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In a hands-on demo, protagonist Jesse Rentier is thrown in at the deep end, forgoing any tutorial for an on-the-job learning experience. For Rentier, that job is hunting the vampires that have infested the Old West, and for this level he’s heading guns-blazing into a snow-swept mining outpost.
In minutes, you’re fighting off hordes of bloodsuckers with an arsenal of satisfying weapons. Instead of switching between guns, you’re able to fire any of them with a single button-press: aiming down your sights with a repeater rifle is perfect for landing precision shots on distant foes, but for any vampires that manage to close the gap, a messy re-death at the wrong end of a double-barrel shotgun awaits. With a hammer-fanned revolver and big punchy gauntlet thrown into the mix, Evil West‘s frequent near-death shootouts feel fluid and explosive.
However, you’re not the only one that’s been well-equipped, as the Old West’s vampires come in all shapes and sizes. The most common of which are speedy Nosferatu-style ghouls that want to tear you to shreds up-close, but the hands-on also threw horrendously bloated flies, spore-slinging undead and gargantuan bosses at poor Rentier. Two boss fights – a gargantuan shielded vampire and an equally huge bat thing – turned Evil West‘s intensity up tenfold, and surviving both encounters meant becoming a dodge-rolling ball of death as each antagonist summoned in help along with their heavy hitting attacks. Unfortunately we couldn’t get the second boss fight to work properly – it’s an unfinished build, so the bat monster declined a gentlemanly duel in favour of staring unresponsively out to sea – but in the minutes it worked, it was a thrilling fight.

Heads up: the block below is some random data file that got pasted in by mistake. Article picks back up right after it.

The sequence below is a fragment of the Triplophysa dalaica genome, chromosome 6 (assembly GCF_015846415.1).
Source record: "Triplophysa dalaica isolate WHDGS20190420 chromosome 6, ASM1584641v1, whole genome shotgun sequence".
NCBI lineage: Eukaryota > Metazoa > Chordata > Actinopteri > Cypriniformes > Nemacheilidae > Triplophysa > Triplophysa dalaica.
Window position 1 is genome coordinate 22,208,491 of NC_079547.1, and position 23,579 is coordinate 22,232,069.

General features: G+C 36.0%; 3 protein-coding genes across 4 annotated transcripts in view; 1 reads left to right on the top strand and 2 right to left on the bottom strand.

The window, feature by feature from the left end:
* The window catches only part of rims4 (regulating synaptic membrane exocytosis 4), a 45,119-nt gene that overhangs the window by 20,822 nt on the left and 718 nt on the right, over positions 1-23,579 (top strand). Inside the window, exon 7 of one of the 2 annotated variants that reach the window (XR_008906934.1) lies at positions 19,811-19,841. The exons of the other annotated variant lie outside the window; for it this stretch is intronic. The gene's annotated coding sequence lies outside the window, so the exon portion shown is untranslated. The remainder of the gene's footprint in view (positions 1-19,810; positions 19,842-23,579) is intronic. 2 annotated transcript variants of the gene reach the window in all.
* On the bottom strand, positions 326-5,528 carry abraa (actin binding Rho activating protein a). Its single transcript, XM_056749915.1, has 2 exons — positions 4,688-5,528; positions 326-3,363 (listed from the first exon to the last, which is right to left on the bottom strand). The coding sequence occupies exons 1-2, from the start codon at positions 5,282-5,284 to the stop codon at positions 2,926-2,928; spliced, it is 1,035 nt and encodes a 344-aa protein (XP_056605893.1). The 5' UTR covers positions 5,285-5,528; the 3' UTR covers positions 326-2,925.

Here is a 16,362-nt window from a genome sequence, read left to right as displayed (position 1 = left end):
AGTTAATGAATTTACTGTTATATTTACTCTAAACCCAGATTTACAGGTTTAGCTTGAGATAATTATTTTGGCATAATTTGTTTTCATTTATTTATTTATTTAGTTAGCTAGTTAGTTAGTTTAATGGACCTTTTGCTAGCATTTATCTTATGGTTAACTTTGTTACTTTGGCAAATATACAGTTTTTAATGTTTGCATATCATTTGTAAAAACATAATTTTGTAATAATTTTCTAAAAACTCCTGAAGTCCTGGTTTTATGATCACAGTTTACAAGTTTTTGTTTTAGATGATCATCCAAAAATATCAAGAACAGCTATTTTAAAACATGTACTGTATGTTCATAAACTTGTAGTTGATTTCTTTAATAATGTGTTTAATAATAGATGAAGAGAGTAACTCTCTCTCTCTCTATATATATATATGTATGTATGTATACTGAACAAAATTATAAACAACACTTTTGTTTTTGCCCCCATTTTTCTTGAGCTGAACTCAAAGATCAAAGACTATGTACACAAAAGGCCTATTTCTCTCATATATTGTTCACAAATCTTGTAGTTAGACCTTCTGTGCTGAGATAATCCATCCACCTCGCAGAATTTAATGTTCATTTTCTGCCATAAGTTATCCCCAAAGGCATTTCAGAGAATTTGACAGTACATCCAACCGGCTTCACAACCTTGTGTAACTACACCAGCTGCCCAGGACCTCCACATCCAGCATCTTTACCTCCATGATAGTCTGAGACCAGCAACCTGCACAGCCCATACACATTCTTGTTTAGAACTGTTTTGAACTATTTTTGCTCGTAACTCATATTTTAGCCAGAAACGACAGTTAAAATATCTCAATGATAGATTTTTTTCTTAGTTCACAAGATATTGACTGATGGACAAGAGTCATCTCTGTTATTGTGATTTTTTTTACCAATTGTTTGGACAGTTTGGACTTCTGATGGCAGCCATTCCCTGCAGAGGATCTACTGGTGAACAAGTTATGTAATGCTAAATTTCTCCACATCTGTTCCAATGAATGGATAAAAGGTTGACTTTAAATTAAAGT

That being said, the demo started to feel very repetitive. The entire level boiled down to walking for a bit, surviving a few waves of vampires in a locked arena, and walking to the next arena to fight in. Between each scrap, there was the occasional bit of non-violent platforming to get through; but even this was fairly mundane as there’s no challenge or critical thinking involved – just running from one panel to the next and unlocking the way forward. Evil West‘s biggest strength – gory, chaotic vampire slaying – was diminished because of the level’s formulaic and repetitive design.
Though Evil West‘s level design felt monotonous, we loved our previous hands-on at Gamescom – so it’s possible that this area in particular is just a bit of a dud. Undeniably, there’s a lot that Evil West gets right: beyond the fantastic combat, the Western-meets-vampires setting is brilliant and the demo ended with the promise of a very interesting story. If you want nothing more than to sic a six-shooter on vampires, it’s safe to assume that Evil West will deliver – but whether it will keep its fangs sharp throughout its 10-15 hour runtime is another question entirely.
The post ‘Evil West’ preview: supernatural thrills de-fanged by repetition appeared first on NME.